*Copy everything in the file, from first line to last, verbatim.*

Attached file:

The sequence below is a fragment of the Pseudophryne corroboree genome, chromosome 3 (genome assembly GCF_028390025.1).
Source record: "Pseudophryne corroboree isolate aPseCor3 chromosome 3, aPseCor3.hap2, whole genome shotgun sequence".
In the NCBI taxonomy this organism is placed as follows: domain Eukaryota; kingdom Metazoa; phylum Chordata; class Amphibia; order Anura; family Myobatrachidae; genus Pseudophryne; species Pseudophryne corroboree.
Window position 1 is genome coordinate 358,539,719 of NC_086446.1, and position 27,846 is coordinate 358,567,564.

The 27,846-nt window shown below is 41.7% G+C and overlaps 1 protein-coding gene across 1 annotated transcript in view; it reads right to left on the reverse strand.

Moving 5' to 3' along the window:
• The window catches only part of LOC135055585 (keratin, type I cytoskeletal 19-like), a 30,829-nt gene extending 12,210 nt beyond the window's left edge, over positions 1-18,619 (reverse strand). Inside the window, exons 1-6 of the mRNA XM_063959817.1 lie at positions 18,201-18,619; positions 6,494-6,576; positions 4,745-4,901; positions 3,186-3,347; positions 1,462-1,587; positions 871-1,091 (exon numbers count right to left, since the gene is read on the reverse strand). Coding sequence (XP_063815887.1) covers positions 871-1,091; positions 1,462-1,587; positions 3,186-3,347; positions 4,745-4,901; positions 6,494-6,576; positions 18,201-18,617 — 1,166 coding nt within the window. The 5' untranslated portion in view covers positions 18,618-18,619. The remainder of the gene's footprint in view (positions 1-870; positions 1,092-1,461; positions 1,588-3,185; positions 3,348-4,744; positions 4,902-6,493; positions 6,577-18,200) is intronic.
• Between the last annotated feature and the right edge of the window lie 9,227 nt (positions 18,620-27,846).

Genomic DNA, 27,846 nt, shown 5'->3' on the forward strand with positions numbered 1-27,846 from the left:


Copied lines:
The sequence below is a fragment of the Pseudophryne corroboree genome, chromosome 3 (genome assembly GCF_028390025.1).
Source record: "Pseudophryne corroboree isolate aPseCor3 chromosome 3, aPseCor3.hap2, whole genome shotgun sequence".
In the NCBI taxonomy this organism is placed as follows: domain Eukaryota; kingdom Metazoa; phylum Chordata; class Amphibia; order Anura; family Myobatrachidae; genus Pseudophryne; species Pseudophryne corroboree.
Window position 1 is genome coordinate 358,539,719 of NC_086446.1, and position 27,846 is coordinate 358,567,564.

The 27,846-nt window shown below is 41.7% G+C and overlaps 1 protein-coding gene across 1 annotated transcript in view; it reads right to left on the reverse strand.

Moving 5' to 3' along the window:
• The window catches only part of LOC135055585 (keratin, type I cytoskeletal 19-like), a 30,829-nt gene extending 12,210 nt beyond the window's left edge, over positions 1-18,619 (reverse strand). Inside the window, exons 1-6 of the mRNA XM_063959817.1 lie at positions 18,201-18,619; positions 6,494-6,576; positions 4,745-4,901; positions 3,186-3,347; positions 1,462-1,587; positions 871-1,091 (exon numbers count right to left, since the gene is read on the reverse strand). Coding sequence (XP_063815887.1) covers positions 871-1,091; positions 1,462-1,587; positions 3,186-3,347; positions 4,745-4,901; positions 6,494-6,576; positions 18,201-18,617 — 1,166 coding nt within the window. The 5' untranslated portion in view covers positions 18,618-18,619. The remainder of the gene's footprint in view (positions 1-870; positions 1,092-1,461; positions 1,588-3,185; positions 3,348-4,744; positions 4,902-6,493; positions 6,577-18,200) is intronic.
• Between the last annotated feature and the right edge of the window lie 9,227 nt (positions 18,620-27,846).

Genomic DNA, 27,846 nt, shown 5'->3' on the forward strand with positions numbered 1-27,846 from the left: